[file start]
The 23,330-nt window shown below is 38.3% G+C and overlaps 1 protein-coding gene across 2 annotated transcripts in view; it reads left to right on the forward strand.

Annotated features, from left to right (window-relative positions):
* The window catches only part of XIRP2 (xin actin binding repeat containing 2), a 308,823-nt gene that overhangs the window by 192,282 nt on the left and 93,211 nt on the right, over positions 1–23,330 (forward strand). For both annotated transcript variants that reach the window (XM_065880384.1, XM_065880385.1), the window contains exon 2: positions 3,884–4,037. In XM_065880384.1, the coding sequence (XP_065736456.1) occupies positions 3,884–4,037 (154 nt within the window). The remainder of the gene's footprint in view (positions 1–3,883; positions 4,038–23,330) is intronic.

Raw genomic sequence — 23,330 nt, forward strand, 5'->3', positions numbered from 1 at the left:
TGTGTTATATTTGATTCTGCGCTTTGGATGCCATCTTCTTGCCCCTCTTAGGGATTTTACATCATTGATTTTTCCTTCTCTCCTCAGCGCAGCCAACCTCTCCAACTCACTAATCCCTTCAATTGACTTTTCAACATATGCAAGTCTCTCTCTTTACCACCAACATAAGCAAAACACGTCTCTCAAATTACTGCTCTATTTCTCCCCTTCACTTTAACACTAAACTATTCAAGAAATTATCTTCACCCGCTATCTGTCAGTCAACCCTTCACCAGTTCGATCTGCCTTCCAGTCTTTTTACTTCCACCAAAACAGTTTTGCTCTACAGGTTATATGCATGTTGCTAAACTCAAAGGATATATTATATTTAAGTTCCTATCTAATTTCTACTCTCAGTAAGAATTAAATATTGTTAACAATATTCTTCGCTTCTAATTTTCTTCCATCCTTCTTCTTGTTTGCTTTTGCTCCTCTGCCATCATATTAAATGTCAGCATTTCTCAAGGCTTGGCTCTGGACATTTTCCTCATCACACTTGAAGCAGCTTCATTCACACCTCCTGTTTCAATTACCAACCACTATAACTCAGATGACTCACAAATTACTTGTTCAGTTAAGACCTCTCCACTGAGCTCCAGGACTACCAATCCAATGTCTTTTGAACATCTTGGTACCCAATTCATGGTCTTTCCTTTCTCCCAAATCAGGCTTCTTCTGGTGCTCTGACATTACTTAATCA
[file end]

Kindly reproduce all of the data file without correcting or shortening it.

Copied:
The 23,330-nt window shown below is 38.3% G+C and overlaps 1 protein-coding gene across 2 annotated transcripts in view; it reads left to right on the forward strand.

Annotated features, from left to right (window-relative positions):
* The window catches only part of XIRP2 (xin actin binding repeat containing 2), a 308,823-nt gene that overhangs the window by 192,282 nt on the left and 93,211 nt on the right, over positions 1–23,330 (forward strand). For both annotated transcript variants that reach the window (XM_065880384.1, XM_065880385.1), the window contains exon 2: positions 3,884–4,037. In XM_065880384.1, the coding sequence (XP_065736456.1) occupies positions 3,884–4,037 (154 nt within the window). The remainder of the gene's footprint in view (positions 1–3,883; positions 4,038–23,330) is intronic.

Raw genomic sequence — 23,330 nt, forward strand, 5'->3', positions numbered from 1 at the left:
TGTGTTATATTTGATTCTGCGCTTTGGATGCCATCTTCTTGCCCCTCTTAGGGATTTTACATCATTGATTTTTCCTTCTCTCCTCAGCGCAGCCAACCTCTCCAACTCACTAATCCCTTCAATTGACTTTTCAACATATGCAAGTCTCTCTCTTTACCACCAACATAAGCAAAACACGTCTCTCAAATTACTGCTCTATTTCTCCCCTTCACTTTAACACTAAACTATTCAAGAAATTATCTTCACCCGCTATCTGTCAGTCAACCCTTCACCAGTTCGATCTGCCTTCCAGTCTTTTTACTTCCACCAAAACAGTTTTGCTCTACAGGTTATATGCATGTTGCTAAACTCAAAGGATATATTATATTTAAGTTCCTATCTAATTTCTACTCTCAGTAAGAATTAAATATTGTTAACAATATTCTTCGCTTCTAATTTTCTTCCATCCTTCTTCTTGTTTGCTTTTGCTCCTCTGCCATCATATTAAATGTCAGCATTTCTCAAGGCTTGGCTCTGGACATTTTCCTCATCACACTTGAAGCAGCTTCATTCACACCTCCTGTTTCAATTACCAACCACTATAACTCAGATGACTCACAAATTACTTGTTCAGTTAAGACCTCTCCACTGAGCTCCAGGACTACCAATCCAATGTCTTTTGAACATCTTGGTACCCAATTCATGGTCTTTCCTTTCTCCCAAATCAGGCTTCTTCTGGTGCTCTGACATTACTTAATCA